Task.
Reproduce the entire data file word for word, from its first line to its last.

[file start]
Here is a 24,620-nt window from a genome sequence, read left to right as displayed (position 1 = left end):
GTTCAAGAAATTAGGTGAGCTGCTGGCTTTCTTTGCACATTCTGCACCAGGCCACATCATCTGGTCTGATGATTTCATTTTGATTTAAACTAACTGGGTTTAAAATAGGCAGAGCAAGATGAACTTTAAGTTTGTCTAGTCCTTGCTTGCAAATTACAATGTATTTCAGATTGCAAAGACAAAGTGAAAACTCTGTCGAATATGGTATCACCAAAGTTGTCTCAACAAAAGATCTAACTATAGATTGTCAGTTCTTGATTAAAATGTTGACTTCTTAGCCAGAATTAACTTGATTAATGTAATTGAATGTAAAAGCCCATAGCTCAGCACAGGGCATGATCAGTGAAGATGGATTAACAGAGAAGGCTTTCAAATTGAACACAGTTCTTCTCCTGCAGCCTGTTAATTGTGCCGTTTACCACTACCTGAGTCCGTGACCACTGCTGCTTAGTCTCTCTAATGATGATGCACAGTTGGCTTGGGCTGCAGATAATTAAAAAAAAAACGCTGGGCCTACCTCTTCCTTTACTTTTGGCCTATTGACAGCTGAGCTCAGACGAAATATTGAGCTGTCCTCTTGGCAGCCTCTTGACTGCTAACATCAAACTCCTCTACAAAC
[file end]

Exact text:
Here is a 24,620-nt window from a genome sequence, read left to right as displayed (position 1 = left end):
GTTCAAGAAATTAGGTGAGCTGCTGGCTTTCTTTGCACATTCTGCACCAGGCCACATCATCTGGTCTGATGATTTCATTTTGATTTAAACTAACTGGGTTTAAAATAGGCAGAGCAAGATGAACTTTAAGTTTGTCTAGTCCTTGCTTGCAAATTACAATGTATTTCAGATTGCAAAGACAAAGTGAAAACTCTGTCGAATATGGTATCACCAAAGTTGTCTCAACAAAAGATCTAACTATAGATTGTCAGTTCTTGATTAAAATGTTGACTTCTTAGCCAGAATTAACTTGATTAATGTAATTGAATGTAAAAGCCCATAGCTCAGCACAGGGCATGATCAGTGAAGATGGATTAACAGAGAAGGCTTTCAAATTGAACACAGTTCTTCTCCTGCAGCCTGTTAATTGTGCCGTTTACCACTACCTGAGTCCGTGACCACTGCTGCTTAGTCTCTCTAATGATGATGCACAGTTGGCTTGGGCTGCAGATAATTAAAAAAAAAACGCTGGGCCTACCTCTTCCTTTACTTTTGGCCTATTGACAGCTGAGCTCAGACGAAATATTGAGCTGTCCTCTTGGCAGCCTCTTGACTGCTAACATCAAACTCCTCTACAAAC